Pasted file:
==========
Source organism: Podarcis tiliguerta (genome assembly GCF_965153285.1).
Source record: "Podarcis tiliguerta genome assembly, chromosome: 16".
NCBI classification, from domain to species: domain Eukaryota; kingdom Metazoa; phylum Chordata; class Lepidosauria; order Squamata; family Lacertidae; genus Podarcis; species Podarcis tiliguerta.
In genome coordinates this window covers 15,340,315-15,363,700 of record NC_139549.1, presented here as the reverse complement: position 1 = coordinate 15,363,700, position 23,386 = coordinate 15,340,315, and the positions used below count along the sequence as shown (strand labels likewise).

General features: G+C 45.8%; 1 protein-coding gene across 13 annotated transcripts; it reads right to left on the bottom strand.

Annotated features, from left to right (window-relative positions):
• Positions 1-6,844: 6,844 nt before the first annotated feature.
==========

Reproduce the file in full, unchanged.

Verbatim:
Source organism: Podarcis tiliguerta (genome assembly GCF_965153285.1).
Source record: "Podarcis tiliguerta genome assembly, chromosome: 16".
NCBI classification, from domain to species: domain Eukaryota; kingdom Metazoa; phylum Chordata; class Lepidosauria; order Squamata; family Lacertidae; genus Podarcis; species Podarcis tiliguerta.
In genome coordinates this window covers 15,340,315-15,363,700 of record NC_139549.1, presented here as the reverse complement: position 1 = coordinate 15,363,700, position 23,386 = coordinate 15,340,315, and the positions used below count along the sequence as shown (strand labels likewise).

General features: G+C 45.8%; 1 protein-coding gene across 13 annotated transcripts; it reads right to left on the bottom strand.

Annotated features, from left to right (window-relative positions):
• Positions 1-6,844: 6,844 nt before the first annotated feature.